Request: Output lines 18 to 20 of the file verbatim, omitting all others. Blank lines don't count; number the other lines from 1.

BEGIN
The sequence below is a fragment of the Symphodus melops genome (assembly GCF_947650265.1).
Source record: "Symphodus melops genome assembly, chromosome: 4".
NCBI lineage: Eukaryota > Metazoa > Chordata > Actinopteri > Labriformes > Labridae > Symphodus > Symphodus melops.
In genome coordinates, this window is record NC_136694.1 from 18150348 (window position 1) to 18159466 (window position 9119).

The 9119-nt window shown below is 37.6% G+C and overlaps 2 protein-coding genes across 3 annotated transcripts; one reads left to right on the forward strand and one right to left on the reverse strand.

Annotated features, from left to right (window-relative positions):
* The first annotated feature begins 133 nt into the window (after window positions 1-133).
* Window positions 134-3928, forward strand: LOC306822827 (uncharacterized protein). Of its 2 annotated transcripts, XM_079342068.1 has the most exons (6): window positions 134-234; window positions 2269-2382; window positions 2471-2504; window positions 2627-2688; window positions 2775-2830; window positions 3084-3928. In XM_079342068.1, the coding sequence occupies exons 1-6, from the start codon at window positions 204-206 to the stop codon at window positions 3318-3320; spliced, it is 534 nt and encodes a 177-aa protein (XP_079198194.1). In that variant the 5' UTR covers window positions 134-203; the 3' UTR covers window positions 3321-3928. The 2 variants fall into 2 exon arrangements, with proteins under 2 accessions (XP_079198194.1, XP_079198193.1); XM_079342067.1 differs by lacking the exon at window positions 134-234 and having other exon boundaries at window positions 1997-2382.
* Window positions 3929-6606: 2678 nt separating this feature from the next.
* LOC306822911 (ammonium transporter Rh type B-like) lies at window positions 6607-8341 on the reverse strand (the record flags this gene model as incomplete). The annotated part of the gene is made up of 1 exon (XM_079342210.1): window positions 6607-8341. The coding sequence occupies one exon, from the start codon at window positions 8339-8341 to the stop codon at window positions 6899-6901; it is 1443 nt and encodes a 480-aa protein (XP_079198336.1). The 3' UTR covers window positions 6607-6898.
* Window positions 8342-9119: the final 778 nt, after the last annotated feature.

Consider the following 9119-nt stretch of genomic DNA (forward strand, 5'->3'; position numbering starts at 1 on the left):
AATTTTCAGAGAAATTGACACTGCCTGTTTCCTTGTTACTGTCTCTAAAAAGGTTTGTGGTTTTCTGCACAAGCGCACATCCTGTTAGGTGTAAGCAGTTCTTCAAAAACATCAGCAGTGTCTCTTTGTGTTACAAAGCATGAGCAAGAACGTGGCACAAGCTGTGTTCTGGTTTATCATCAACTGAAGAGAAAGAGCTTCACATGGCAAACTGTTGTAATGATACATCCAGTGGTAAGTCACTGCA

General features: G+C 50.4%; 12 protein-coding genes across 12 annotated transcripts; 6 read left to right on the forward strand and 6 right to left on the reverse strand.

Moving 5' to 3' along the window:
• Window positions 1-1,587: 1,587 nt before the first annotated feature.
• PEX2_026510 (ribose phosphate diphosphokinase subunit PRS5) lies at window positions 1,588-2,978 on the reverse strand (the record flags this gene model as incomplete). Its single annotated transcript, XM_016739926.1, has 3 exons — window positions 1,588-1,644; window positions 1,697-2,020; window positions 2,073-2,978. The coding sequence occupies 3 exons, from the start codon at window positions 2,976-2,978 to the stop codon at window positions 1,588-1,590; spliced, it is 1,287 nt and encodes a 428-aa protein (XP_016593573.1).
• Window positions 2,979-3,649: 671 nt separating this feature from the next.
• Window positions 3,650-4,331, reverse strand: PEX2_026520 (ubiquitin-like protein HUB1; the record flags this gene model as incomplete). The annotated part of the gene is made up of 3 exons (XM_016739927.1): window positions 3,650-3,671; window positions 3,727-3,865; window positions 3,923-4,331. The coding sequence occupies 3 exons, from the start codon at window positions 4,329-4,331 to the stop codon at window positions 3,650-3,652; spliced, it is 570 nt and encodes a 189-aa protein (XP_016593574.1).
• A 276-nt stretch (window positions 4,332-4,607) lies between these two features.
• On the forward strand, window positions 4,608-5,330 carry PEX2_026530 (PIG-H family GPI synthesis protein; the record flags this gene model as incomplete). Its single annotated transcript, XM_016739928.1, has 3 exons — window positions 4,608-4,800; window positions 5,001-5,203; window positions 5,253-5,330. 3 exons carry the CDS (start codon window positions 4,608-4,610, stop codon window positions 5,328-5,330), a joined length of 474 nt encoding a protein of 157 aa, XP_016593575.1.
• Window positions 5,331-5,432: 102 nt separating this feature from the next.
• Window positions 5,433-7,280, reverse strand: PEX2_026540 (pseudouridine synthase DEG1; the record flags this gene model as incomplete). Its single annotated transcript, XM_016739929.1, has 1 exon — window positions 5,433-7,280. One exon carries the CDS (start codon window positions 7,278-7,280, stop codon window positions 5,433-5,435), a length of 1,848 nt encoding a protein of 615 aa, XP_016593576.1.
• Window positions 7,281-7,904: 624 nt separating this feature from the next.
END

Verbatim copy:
• Window positions 2,979-3,649: 671 nt separating this feature from the next.
• Window positions 3,650-4,331, reverse strand: PEX2_026520 (ubiquitin-like protein HUB1; the record flags this gene model as incomplete). The annotated part of the gene is made up of 3 exons (XM_016739927.1): window positions 3,650-3,671; window positions 3,727-3,865; window positions 3,923-4,331. The coding sequence occupies 3 exons, from the start codon at window positions 4,329-4,331 to the stop codon at window positions 3,650-3,652; spliced, it is 570 nt and encodes a 189-aa protein (XP_016593574.1).
• A 276-nt stretch (window positions 4,332-4,607) lies between these two features.